Form – Yang Snippet 2

Filmed the beginning part of the Yang style long form to show my student the things I wanted him to look out for when refining his form.

Since this was for the purpose of teaching a lot of the exaggerated movements I would do when doing the form to show to the general public has been left out. For example, the snippet of the Yang long form in the earlier post here is what I would call the public version.

The difference between the public and learning versions might not be immediately obvious but if you look long enough you will see it. Or if you still don’t quite get it refer to the instructions in TaijiKinesis Vol 2 – Learning the Taijiquan Form. You will see that the instructions within are more to the flavor of the form shown here than in the previous clip.

What I wanted my student to see are the following :-

  • Key alignments of the body; for example the 6 harmonies must be there through out
  • One part moves, every part moves. One part stops every part stops
  • The movements must make sense from an application point of view. The form is not just about fajing but how to defend, apply strategy, capture position, how to attack and to do it with power – these are played out mentally in the form
  • Balance must be precisely controlled; no unnecessary swaying of the body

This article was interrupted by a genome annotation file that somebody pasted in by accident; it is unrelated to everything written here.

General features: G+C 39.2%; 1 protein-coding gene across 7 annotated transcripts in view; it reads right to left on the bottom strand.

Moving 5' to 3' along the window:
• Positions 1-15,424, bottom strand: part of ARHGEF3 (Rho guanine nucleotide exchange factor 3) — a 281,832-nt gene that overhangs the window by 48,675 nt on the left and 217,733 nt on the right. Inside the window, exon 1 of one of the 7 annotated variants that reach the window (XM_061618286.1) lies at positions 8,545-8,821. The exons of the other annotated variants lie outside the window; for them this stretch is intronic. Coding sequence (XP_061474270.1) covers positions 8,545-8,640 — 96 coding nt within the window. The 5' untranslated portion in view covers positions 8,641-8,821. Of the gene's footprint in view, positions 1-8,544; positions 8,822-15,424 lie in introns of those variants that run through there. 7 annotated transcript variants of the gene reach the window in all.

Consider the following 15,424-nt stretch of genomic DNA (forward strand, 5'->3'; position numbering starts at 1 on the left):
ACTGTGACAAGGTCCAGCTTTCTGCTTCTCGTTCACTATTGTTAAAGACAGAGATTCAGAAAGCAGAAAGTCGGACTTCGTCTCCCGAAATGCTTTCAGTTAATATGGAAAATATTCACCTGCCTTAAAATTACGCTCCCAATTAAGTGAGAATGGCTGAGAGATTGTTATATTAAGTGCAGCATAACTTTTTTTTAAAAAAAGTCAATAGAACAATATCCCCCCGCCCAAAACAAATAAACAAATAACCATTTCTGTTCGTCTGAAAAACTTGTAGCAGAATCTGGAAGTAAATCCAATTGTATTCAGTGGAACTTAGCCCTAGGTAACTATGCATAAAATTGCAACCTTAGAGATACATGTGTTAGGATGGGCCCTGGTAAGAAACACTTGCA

• Every step hides a kick; thus the balance must be kept nimble
  • The flavor must be like pulling silk (as opposed to the Chen style flavor of silk reeling)
  • Upper and lower body must be unified all the time
  • Stepping must be light and gentle like a cat
  • Power must be non-obvious; yet it must come from the ground, building up until released imperceptibly; throughout the form power moves in the manner of a wave

 

This is why you can’t learn a form by imitating it. Instead, you have to know how the principles are actualized in the movements. The movements in turn give flavor to the characteristics of the form and defines the style. This is why most masters tend to gloss over the way they do their form or do it in a manner that is not immediately obvious what they are really doing. Tai Chi can be a fun puzzle.

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